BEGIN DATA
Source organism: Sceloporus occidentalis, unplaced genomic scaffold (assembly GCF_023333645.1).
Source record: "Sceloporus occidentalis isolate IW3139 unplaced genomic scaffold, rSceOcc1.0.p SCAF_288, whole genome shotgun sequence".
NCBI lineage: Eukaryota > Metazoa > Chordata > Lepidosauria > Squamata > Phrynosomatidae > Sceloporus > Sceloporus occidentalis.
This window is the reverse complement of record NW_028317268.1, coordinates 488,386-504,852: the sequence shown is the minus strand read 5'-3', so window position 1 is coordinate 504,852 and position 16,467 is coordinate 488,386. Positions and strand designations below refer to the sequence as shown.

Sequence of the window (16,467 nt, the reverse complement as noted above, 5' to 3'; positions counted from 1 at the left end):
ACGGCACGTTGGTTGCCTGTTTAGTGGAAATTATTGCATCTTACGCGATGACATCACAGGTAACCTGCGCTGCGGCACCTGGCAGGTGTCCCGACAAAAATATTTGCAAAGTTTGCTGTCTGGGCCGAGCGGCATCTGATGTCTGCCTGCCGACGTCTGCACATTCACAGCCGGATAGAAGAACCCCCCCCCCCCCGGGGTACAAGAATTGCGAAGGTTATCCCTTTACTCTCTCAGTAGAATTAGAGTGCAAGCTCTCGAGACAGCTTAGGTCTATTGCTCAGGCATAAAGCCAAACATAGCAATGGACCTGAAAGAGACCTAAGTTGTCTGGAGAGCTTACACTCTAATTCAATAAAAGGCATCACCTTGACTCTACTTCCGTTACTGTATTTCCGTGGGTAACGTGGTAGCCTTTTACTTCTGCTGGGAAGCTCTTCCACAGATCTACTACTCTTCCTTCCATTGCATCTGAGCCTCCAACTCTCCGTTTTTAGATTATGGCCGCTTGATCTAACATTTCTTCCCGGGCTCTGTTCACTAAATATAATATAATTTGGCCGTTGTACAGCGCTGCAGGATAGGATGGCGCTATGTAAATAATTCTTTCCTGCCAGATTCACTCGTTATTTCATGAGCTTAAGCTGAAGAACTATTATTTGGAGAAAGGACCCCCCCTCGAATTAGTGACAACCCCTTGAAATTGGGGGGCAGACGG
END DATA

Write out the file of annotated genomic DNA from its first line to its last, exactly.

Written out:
Source organism: Sceloporus occidentalis, unplaced genomic scaffold (assembly GCF_023333645.1).
Source record: "Sceloporus occidentalis isolate IW3139 unplaced genomic scaffold, rSceOcc1.0.p SCAF_288, whole genome shotgun sequence".
NCBI lineage: Eukaryota > Metazoa > Chordata > Lepidosauria > Squamata > Phrynosomatidae > Sceloporus > Sceloporus occidentalis.
This window is the reverse complement of record NW_028317268.1, coordinates 488,386-504,852: the sequence shown is the minus strand read 5'-3', so window position 1 is coordinate 504,852 and position 16,467 is coordinate 488,386. Positions and strand designations below refer to the sequence as shown.

Sequence of the window (16,467 nt, the reverse complement as noted above, 5' to 3'; positions counted from 1 at the left end):
ACGGCACGTTGGTTGCCTGTTTAGTGGAAATTATTGCATCTTACGCGATGACATCACAGGTAACCTGCGCTGCGGCACCTGGCAGGTGTCCCGACAAAAATATTTGCAAAGTTTGCTGTCTGGGCCGAGCGGCATCTGATGTCTGCCTGCCGACGTCTGCACATTCACAGCCGGATAGAAGAACCCCCCCCCCCCCGGGGTACAAGAATTGCGAAGGTTATCCCTTTACTCTCTCAGTAGAATTAGAGTGCAAGCTCTCGAGACAGCTTAGGTCTATTGCTCAGGCATAAAGCCAAACATAGCAATGGACCTGAAAGAGACCTAAGTTGTCTGGAGAGCTTACACTCTAATTCAATAAAAGGCATCACCTTGACTCTACTTCCGTTACTGTATTTCCGTGGGTAACGTGGTAGCCTTTTACTTCTGCTGGGAAGCTCTTCCACAGATCTACTACTCTTCCTTCCATTGCATCTGAGCCTCCAACTCTCCGTTTTTAGATTATGGCCGCTTGATCTAACATTTCTTCCCGGGCTCTGTTCACTAAATATAATATAATTTGGCCGTTGTACAGCGCTGCAGGATAGGATGGCGCTATGTAAATAATTCTTTCCTGCCAGATTCACTCGTTATTTCATGAGCTTAAGCTGAAGAACTATTATTTGGAGAAAGGACCCCCCCTCGAATTAGTGACAACCCCTTGAAATTGGGGGGCAGACGG